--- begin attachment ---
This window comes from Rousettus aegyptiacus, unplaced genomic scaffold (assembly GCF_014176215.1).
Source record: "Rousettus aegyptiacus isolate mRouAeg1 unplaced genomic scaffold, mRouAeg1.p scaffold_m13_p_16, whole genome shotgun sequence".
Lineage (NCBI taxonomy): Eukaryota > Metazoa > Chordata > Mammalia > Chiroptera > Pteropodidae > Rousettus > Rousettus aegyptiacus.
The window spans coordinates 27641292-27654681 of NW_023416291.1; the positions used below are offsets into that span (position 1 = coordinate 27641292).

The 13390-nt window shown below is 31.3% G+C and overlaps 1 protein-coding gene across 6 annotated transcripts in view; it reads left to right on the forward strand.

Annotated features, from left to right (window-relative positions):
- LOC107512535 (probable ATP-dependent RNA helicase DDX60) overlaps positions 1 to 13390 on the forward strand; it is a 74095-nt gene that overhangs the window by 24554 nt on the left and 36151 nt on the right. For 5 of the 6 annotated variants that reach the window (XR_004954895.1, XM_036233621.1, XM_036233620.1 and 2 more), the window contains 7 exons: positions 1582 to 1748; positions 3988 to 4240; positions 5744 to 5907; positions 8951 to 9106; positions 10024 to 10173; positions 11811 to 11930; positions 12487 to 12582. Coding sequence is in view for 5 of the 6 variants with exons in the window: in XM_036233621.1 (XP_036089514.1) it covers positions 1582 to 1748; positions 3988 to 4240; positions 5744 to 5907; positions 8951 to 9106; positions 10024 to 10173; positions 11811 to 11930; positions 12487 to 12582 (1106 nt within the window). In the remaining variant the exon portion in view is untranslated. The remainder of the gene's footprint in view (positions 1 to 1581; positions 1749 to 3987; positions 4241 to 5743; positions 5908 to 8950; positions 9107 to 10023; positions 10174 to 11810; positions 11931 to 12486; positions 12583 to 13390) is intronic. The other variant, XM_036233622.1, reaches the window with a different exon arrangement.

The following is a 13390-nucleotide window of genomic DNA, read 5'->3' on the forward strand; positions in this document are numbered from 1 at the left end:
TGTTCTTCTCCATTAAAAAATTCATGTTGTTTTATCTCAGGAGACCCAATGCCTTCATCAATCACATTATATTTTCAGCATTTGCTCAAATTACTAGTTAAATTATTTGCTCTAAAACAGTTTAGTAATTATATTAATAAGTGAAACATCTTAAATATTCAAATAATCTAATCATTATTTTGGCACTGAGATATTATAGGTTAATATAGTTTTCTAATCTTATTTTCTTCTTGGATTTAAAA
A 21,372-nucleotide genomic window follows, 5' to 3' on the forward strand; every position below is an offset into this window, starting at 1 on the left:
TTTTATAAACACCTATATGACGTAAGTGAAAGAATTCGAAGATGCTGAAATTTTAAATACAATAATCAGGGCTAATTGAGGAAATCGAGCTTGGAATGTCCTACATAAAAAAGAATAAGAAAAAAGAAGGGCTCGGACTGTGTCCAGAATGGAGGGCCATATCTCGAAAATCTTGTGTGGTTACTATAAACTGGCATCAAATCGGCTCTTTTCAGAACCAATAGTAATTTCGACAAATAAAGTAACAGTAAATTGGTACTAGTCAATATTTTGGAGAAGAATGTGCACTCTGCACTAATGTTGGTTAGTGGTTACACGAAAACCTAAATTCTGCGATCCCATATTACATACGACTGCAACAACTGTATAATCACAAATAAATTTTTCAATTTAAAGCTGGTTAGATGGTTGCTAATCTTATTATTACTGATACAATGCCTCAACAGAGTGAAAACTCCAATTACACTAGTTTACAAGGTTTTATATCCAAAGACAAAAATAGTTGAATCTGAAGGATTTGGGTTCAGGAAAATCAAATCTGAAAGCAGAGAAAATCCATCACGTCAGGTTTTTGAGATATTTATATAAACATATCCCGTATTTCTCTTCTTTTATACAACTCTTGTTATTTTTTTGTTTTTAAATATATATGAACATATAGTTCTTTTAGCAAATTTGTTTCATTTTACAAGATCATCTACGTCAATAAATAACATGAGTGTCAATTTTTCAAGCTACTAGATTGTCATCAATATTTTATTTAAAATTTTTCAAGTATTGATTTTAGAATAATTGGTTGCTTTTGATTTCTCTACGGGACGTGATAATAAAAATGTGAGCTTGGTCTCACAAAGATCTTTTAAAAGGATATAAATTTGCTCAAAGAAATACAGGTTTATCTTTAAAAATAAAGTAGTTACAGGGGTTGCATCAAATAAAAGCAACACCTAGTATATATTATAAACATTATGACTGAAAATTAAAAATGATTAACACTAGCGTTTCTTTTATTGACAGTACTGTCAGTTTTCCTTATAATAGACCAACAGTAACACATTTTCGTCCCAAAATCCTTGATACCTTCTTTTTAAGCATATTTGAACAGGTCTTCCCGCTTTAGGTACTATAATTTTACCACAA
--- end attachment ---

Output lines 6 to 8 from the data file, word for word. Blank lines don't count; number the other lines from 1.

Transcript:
Annotated features, from left to right (window-relative positions):
- LOC107512535 (probable ATP-dependent RNA helicase DDX60) overlaps positions 1 to 13390 on the forward strand; it is a 74095-nt gene that overhangs the window by 24554 nt on the left and 36151 nt on the right. For 5 of the 6 annotated variants that reach the window (XR_004954895.1, XM_036233621.1, XM_036233620.1 and 2 more), the window contains 7 exons: positions 1582 to 1748; positions 3988 to 4240; positions 5744 to 5907; positions 8951 to 9106; positions 10024 to 10173; positions 11811 to 11930; positions 12487 to 12582. Coding sequence is in view for 5 of the 6 variants with exons in the window: in XM_036233621.1 (XP_036089514.1) it covers positions 1582 to 1748; positions 3988 to 4240; positions 5744 to 5907; positions 8951 to 9106; positions 10024 to 10173; positions 11811 to 11930; positions 12487 to 12582 (1106 nt within the window). In the remaining variant the exon portion in view is untranslated. The remainder of the gene's footprint in view (positions 1 to 1581; positions 1749 to 3987; positions 4241 to 5743; positions 5908 to 8950; positions 9107 to 10023; positions 10174 to 11810; positions 11931 to 12486; positions 12583 to 13390) is intronic. The other variant, XM_036233622.1, reaches the window with a different exon arrangement.

The following is a 13390-nucleotide window of genomic DNA, read 5'->3' on the forward strand; positions in this document are numbered from 1 at the left end: